You can get Marie Rundquist’s books, Revisiting Anne Marie and Cajun By Any Other Name at DNA-Genealogy-History. You can read my DNA Tests for a far less inquisitive look at family origins. Gallery Gevik has more of Sylvia Lefkovitz’s incredible art.

Iry LeJeune

Lacassine-Special-record-earlycajunmusic.blogspot.ca_2014_08_01In James Lee Burke’s novel Cadillac Jukebox, a New Orleans mob guy brings a gift to Detective Dave Robichaux. A jukebox filled with 45s of classic Cajun recordings from the 1940s and ’50s.

‘There were two recordings of “La Jolie Blon” in the half-moon rack, one by Harry Choates and the other by Iry LeJeune. I had never thought about it before, but both men’s lives seemed to be always associated with that haunting, beautiful song, one that was so pure in its sense of loss you didn’t have to understand French to comprehend what the singer felt. “La Jolie Blon” wasn’t about a lost love. It was about the end of an era.’ (p. 198)

Iry-LeJeune-painting-by-George-Rodrigue-1971-wendyrodrigue.com_2011_04I wondered who Iry LeJeune was. With Professor Google’s help, I found his musical significance and traced his family tree. His 5th great-grandparents are Jean-Baptiste LeJeune dit Briard and Marguerite Trahan of Cape Breton. In the 1750s deportation, they went to North Carolina, then Maryland, finally settling in Louisiana.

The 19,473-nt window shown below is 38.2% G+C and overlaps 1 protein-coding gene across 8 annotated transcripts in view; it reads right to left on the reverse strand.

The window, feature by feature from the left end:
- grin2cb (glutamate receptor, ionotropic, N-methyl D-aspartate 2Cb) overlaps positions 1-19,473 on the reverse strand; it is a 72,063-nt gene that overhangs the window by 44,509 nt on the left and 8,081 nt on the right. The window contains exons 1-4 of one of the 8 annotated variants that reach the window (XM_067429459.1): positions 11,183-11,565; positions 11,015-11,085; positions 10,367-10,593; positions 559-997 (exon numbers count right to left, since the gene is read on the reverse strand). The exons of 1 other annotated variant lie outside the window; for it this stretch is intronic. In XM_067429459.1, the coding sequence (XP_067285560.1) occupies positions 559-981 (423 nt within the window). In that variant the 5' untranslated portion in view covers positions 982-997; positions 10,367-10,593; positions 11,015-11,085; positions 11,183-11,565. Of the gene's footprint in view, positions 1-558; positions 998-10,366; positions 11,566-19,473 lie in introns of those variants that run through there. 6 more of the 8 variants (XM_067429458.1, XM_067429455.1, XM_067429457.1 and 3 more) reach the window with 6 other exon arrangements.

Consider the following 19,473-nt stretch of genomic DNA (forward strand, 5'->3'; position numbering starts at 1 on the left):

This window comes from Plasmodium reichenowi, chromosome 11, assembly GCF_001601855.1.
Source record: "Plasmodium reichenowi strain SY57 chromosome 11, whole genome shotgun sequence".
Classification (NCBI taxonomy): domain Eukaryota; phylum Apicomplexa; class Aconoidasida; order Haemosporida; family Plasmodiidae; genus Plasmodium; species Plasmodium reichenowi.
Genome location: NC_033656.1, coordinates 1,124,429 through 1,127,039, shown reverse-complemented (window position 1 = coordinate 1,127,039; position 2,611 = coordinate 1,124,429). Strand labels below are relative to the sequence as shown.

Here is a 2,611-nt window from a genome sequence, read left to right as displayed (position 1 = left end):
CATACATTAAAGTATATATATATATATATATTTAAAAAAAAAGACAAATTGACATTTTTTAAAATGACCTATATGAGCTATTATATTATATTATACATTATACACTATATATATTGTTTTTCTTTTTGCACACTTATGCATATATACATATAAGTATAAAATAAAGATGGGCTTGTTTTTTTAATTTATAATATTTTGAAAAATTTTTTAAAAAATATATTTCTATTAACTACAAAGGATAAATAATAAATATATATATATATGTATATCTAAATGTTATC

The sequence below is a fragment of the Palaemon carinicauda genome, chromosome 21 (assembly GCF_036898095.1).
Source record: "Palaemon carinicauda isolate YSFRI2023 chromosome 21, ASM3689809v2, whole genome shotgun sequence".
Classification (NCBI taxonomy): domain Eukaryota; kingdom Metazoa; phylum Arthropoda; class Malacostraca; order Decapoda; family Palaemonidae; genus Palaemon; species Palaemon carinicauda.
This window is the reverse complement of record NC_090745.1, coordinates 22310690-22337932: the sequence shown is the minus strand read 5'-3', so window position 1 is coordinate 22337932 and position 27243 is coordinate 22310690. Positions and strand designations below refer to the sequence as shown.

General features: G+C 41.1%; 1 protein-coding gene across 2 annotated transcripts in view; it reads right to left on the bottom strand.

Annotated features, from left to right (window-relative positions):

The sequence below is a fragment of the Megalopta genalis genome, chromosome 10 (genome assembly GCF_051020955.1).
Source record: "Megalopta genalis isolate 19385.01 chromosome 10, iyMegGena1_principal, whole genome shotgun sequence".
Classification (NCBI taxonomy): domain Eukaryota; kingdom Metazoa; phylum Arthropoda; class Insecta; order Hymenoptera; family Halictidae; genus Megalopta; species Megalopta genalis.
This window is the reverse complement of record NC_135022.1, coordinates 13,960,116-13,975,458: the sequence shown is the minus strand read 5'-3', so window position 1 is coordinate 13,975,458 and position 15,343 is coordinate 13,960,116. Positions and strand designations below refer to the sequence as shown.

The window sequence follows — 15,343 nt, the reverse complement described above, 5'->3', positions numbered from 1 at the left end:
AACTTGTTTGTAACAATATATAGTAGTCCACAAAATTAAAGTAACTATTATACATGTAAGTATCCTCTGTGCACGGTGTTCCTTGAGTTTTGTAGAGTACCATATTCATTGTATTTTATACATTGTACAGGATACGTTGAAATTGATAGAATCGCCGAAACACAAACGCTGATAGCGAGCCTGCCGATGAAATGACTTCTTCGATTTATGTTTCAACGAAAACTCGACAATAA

Ira LeJeune, called Iry, was born in Acadia Parish October 1928 to Agness and Lucy (Bellard) LeJeune. Agness’ parents, Ernest and Alicia, both had the surname LeJeune.

Iry LeJeune Family Tree

Iry-LeJeune-family-tree
Click image for larger view

When a young boy, Iry learned to play the accordion from his cousin, uncle or great-uncle Angélas LeJeune, a well-known musicianIry-LeJeune-wendyrodrigue.com_2011_04. I could find nothing on Angélas’ parents, but I think he may have been a great-uncle on Iry’s grandmother’s side.

In an interview, fiddler Milton Vanicor and his daughter explain their kinship with Iry. Milton’s wife Odile and Iry were double first cousins – a LeJeune sister and brother married a Bellard brother and sister.

Linda, M. Vanicor’s daughter, says Angélas was Iry’s great-uncle but Milton-Vanicor Leslie Westbrook theadvertiser.com 2015:06:07doesn’t mention the same connection with her mother. When I saw Iry’s father’s mother was a LeJeune by birth, I wondered if Angélas might be her brother.

Milton Vanicor died June 5, 2015 at the age of 96. He was one of the last surviving Lacassine Playboys, the band he, his brothers and Iry formed in the 1940s. M. Vanicor was a veteran of the Battle of Iwo Jima. He played fiddle at festivals throughout the United States right up to his death.

Cajun's Greatest album Iry LeJeune
Click for Amazon link

Iry died in October 1955 age 28. Driving home after a gig, he was changing a flat when a passing car hit him. He left a wife and five children. His other legacy was reviving the popularity of Cajun music and making the accordion central to it again.